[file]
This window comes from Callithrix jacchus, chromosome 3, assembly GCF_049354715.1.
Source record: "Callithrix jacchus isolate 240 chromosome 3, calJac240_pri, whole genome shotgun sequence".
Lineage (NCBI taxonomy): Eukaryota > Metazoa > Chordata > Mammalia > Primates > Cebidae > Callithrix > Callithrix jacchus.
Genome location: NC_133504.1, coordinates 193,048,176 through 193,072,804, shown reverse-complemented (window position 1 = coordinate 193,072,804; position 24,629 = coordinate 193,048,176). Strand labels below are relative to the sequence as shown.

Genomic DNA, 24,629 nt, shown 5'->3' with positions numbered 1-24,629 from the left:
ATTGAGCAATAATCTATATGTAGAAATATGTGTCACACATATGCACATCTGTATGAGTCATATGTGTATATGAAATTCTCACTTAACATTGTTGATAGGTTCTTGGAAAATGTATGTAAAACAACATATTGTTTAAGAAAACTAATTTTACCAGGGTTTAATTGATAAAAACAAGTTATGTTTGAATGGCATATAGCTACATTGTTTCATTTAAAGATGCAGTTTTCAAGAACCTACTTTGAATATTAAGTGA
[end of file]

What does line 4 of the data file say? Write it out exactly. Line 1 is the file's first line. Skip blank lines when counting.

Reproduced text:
Genome location: NC_133504.1, coordinates 193,048,176 through 193,072,804, shown reverse-complemented (window position 1 = coordinate 193,072,804; position 24,629 = coordinate 193,048,176). Strand labels below are relative to the sequence as shown.